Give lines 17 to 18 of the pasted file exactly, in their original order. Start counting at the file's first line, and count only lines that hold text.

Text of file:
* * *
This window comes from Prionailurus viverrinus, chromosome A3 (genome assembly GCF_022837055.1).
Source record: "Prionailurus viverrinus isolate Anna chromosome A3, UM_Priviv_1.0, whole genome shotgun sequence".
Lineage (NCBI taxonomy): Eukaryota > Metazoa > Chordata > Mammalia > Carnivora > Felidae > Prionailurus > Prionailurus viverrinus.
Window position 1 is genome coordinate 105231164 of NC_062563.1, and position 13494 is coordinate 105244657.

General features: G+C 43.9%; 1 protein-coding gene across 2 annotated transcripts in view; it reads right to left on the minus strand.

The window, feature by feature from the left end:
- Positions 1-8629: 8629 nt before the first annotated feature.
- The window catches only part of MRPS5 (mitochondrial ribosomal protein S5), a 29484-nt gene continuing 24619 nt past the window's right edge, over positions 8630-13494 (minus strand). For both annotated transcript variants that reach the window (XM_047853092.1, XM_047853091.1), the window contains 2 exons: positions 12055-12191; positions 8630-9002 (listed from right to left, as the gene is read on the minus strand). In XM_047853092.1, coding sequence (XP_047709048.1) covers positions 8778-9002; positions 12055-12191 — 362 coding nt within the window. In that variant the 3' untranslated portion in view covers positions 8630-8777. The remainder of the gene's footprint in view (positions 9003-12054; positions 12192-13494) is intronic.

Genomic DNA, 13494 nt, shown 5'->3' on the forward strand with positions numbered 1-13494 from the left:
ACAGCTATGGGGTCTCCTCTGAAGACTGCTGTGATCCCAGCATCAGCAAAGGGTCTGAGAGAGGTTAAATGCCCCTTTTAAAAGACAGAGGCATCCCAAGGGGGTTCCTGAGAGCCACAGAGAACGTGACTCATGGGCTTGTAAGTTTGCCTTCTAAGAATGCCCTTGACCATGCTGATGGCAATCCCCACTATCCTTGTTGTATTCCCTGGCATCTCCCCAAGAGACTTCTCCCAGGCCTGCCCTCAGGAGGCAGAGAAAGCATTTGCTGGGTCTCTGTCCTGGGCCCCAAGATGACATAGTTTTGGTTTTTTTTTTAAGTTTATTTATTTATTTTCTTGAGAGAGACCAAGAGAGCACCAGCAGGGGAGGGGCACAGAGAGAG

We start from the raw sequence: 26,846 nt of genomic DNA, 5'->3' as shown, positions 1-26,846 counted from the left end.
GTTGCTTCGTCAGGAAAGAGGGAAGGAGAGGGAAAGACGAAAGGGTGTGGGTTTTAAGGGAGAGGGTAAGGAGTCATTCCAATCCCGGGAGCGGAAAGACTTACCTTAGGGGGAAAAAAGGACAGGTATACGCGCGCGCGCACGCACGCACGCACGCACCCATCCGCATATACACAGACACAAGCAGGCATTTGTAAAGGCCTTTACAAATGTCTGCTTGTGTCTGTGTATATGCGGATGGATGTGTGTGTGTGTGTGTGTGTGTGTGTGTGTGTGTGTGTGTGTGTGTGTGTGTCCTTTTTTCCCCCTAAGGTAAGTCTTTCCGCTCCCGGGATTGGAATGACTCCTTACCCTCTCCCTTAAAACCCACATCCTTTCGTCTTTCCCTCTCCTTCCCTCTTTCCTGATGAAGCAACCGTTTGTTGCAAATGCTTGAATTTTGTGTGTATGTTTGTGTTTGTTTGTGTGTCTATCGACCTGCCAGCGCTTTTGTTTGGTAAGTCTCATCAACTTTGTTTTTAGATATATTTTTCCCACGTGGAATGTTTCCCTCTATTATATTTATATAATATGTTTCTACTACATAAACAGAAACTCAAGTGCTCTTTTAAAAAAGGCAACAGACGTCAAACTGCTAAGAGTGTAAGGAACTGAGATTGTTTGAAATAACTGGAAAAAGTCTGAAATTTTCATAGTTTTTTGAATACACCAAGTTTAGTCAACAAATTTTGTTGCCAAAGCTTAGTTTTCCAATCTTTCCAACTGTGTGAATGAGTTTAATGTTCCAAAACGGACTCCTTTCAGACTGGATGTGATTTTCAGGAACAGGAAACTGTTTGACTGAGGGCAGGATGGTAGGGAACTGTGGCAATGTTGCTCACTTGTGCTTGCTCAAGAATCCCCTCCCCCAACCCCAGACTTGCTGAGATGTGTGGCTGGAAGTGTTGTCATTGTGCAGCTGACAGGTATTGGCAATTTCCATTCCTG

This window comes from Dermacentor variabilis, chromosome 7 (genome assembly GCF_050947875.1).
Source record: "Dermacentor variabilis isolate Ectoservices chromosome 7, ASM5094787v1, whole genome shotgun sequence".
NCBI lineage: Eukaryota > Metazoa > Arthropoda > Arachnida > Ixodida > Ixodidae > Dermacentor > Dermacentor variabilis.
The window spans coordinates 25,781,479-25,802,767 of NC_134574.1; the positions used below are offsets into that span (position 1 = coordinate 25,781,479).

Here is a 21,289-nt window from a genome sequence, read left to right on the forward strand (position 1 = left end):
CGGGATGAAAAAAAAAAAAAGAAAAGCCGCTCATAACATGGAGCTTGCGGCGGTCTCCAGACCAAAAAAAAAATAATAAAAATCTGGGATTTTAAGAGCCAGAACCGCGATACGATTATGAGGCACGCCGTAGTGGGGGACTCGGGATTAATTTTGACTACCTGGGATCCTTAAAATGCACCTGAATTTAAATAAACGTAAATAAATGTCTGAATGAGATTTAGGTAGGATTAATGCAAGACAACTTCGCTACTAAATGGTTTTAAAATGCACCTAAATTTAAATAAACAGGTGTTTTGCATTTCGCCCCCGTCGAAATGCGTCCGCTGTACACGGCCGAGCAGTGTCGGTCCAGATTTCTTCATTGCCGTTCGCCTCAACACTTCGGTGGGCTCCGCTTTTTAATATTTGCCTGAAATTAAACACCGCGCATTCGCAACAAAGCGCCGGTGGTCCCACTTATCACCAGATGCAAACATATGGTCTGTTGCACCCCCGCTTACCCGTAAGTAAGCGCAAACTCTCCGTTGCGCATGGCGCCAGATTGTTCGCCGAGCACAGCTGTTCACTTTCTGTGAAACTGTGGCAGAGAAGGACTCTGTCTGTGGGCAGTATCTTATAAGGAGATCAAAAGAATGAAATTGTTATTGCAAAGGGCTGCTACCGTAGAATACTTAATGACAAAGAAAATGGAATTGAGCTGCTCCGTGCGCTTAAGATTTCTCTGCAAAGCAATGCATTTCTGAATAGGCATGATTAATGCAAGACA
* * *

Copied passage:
Here is a 21,289-nt window from a genome sequence, read left to right on the forward strand (position 1 = left end):
CGGGATGAAAAAAAAAAAAAGAAAAGCCGCTCATAACATGGAGCTTGCGGCGGTCTCCAGACCAAAAAAAAAATAATAAAAATCTGGGATTTTAAGAGCCAGAACCGCGATACGATTATGAGGCACGCCGTAGTGGGGGACTCGGGATTAATTTTGACTACCTGGGATCCTTAAAATGCACCTGAATTTAAATAAACGTAAATAAATGTCTGAATGAGATTTAGGTAGGATTAATGCAAGACAACTTCGCTACTAAATGGTTTTAAAATGCACCTAAATTTAAATAAACAGGTGTTTTGCATTTCGCCCCCGTCGAAATGCGTCCGCTGTACACGGCCGAGCAGTGTCGGTCCAGATTTCTTCATTGCCGTTCGCCTCAACACTTCGGTGGGCTCCGCTTTTTAATATTTGCCTGAAATTAAACACCGCGCATTCGCAACAAAGCGCCGGTGGTCCCACTTATCACCAGATGCAAACATATGGTCTGTTGCACCCCCGCTTACCCGTAAGTAAGCGCAAACTCTCCGTTGCGCATGGCGCCAGATTGTTCGCCGAGCACAGCTGTTCACTTTCTGTGAAACTGTGGCAGAGAAGGACTCTGTCTGTGGGCAGTATCTTATAAGGAGATCAAAAGAATGAAATTGTTATTGCAAAGGGCTGCTACCGTAGAATACTTAATGACAAAGAAAATGGAATTGAGCTGCTCCGTGCGCTTAAGATTTCTCTGCAAAGCAATGCATTTCTGAATAGGCATGATTAATGCAAGACA